Practice Problem: Cleaning House Listings 2

Screen Link:

My Code:

def clean_num_rooms_col():
    bad_chars = ["__","(",")"]    
    with open('listings.csv') as f:
        reader = csv.reader(f)
        rows = list(reader)
        listings = rows[1:]
        for listing in listings:
            num_rooms = listing[2]
            for char in bad_chars:
                num_rooms = num_rooms.replace(char,"")
            listing[2] = num_rooms
        write_csv(rows)
        
clean_num_rooms_col()
with open('listings_clean.csv') as f:
    reader = csv.reader(f)
    rows = list(reader)
print(rows)

What I expected to happen: Above is my original solution to the problem which threw up an error message (that the output of ‘listings_clean.csv’) wasn’t as expected although all the actual dataset that was returned looked correct and all of the incorrect characters had been removed from the column.

What actually happened: I’ve now solved the problem by referring to the answer provided which focuses on adding in the correct digits as opposed to removing the bad characters (as per my solution). Just to check my understanding of this, is my solution incorrect because I may potentially be omitting bad characters from the list I’ve provided? Is that why we need to iterate through the numbers themselves instead of leaning on the str.replace() method?

1 Like

Hi @colleen.mccaskell

For scenarios like these the question is what is easier to implement and what is more efficient. If you are for example 100% positive that the only character you need to remove is “_” then you can indeed just check for this particular character in the string. However, this becomes cumbersome fast if the list of “bad chars” gets longer and longer. Often it is easiest to think about which commonalities do the characters you want to keep have. Instead of writing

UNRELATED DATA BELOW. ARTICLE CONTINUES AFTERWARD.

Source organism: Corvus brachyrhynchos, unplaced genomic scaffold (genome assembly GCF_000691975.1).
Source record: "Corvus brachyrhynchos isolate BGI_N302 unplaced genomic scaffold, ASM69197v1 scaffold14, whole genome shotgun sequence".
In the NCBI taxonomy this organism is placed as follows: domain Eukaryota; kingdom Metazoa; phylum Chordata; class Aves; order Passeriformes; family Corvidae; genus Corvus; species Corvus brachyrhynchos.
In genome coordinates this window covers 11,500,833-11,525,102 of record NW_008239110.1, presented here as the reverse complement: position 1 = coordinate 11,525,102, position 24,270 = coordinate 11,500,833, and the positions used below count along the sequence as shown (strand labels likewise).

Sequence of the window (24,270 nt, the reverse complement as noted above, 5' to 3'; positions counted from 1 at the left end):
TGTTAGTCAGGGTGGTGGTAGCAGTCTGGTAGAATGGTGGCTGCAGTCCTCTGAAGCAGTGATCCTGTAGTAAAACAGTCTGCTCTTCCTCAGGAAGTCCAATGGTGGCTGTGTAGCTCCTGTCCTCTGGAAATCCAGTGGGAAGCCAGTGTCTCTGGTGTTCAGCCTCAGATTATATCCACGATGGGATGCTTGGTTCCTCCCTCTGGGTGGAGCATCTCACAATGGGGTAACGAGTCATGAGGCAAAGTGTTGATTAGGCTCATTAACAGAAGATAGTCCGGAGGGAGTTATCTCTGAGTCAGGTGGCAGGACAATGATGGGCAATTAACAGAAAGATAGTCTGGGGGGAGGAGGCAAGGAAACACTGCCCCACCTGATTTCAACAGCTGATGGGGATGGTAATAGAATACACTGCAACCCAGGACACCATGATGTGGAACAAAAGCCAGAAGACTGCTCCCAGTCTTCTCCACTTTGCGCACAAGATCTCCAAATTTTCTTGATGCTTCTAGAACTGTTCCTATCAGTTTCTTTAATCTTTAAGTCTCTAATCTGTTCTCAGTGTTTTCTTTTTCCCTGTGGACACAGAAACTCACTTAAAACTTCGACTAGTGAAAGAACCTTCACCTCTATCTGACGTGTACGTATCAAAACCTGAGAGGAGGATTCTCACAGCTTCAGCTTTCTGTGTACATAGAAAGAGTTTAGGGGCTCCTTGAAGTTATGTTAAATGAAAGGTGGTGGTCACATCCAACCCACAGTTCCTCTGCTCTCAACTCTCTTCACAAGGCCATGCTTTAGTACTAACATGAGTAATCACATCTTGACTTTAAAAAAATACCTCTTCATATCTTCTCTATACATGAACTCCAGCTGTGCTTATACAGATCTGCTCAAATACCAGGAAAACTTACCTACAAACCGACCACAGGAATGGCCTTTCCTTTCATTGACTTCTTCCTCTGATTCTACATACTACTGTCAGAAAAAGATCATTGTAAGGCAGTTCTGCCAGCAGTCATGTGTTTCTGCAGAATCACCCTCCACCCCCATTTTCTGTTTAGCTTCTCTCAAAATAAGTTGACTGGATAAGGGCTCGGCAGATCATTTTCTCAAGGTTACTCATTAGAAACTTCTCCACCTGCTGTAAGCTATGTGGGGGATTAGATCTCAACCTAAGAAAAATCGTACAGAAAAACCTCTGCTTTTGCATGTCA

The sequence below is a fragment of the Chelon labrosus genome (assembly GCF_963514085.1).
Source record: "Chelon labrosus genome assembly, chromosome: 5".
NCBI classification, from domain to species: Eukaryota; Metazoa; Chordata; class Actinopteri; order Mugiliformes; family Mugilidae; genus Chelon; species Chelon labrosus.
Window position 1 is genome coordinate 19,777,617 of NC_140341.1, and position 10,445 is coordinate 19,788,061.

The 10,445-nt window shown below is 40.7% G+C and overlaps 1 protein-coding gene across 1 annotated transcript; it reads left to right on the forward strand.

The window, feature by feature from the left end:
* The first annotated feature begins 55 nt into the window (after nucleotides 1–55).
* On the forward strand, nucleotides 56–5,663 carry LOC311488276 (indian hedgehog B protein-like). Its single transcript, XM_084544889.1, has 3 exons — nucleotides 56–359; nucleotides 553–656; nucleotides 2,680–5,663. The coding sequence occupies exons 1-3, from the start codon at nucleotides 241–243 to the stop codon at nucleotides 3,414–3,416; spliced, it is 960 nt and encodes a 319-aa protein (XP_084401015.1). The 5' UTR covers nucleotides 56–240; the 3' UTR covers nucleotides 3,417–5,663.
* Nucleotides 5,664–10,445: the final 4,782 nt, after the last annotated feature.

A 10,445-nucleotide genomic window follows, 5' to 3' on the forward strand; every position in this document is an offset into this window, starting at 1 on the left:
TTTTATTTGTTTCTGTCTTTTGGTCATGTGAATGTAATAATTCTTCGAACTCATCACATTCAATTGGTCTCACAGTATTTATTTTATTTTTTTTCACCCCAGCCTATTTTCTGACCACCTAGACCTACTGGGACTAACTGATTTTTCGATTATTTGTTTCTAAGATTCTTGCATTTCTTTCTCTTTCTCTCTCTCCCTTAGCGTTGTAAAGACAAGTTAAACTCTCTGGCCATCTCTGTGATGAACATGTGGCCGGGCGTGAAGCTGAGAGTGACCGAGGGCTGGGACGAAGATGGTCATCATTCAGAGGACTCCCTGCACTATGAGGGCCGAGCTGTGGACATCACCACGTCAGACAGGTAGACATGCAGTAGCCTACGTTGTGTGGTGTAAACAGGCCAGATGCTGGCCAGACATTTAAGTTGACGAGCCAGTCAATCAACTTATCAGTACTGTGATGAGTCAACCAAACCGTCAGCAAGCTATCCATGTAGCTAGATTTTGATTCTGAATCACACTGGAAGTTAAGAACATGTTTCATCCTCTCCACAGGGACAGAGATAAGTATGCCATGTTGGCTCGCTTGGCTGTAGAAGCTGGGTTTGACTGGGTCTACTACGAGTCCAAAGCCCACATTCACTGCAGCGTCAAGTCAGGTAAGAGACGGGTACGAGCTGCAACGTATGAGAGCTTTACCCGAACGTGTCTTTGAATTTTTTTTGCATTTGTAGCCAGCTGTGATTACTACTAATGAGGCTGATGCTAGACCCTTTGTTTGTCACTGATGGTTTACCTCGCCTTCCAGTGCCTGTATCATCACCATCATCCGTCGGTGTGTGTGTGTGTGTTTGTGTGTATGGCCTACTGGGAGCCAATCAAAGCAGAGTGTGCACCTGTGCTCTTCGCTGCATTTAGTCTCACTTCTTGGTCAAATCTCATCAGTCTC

for char in row[2]:
            if char in '0123456789':
                clean += char

as in the original DQ solution, I would just check for digits:

for char in row[2]:
            if char.isdigit():
                clean += char

So your approach is not wrong, but it might just be not the most efficient way to handle things, if the problem you are trying to solve gets more complicated.

Side note: I am not sure about the purpose of your last chunk of code…

Best
htw

2 Likes

Thank you, that confirms my assumptions that my approach was less efficient because it relies on me inputting all of the potential bad characters rather than dealing with the digits directly.

The last chunk of code relates to a final, optional step to test the solution and print some of the rows from the .csv file to ensure that the ‘available’ column was correct (my code is a bit different from the DQ solution, though).

1 Like

@colleen.mccaskell

Glad if I could help.

Now I just realized that your opening the 'listings_clean.csv' and not the original input. All good. And good practice to use pythons with open syntax when handling file input :+1:

Best
htw